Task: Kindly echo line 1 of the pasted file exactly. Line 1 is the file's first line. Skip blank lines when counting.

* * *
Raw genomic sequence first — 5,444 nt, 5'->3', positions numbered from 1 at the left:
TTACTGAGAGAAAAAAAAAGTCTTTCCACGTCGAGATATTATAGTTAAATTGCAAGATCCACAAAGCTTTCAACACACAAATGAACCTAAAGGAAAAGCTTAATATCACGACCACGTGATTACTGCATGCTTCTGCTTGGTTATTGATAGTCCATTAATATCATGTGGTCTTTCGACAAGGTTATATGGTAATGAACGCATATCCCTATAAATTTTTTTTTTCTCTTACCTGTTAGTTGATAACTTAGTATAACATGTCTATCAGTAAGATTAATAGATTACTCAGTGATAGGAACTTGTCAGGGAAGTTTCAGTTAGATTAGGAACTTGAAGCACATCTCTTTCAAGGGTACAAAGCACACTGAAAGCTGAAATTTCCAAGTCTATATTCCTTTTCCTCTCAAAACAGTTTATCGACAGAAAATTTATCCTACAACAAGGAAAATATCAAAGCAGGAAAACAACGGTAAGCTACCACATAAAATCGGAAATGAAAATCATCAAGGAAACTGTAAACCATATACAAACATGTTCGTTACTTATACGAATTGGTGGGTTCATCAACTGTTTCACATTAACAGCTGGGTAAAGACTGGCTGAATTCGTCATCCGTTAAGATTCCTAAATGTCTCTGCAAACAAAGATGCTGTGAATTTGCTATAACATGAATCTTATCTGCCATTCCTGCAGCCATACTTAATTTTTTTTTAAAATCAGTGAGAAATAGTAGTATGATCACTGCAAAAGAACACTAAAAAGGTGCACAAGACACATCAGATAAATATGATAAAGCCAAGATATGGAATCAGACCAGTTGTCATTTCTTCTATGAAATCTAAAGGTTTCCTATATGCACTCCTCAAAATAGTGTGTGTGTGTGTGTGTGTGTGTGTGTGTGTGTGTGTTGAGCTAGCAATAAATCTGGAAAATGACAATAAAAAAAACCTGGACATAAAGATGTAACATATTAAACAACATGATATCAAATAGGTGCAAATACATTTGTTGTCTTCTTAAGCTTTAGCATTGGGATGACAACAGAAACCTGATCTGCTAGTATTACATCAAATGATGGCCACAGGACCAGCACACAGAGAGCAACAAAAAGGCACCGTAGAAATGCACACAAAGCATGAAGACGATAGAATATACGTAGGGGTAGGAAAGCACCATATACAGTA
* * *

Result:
Raw genomic sequence first — 5,444 nt, 5'->3', positions numbered from 1 at the left: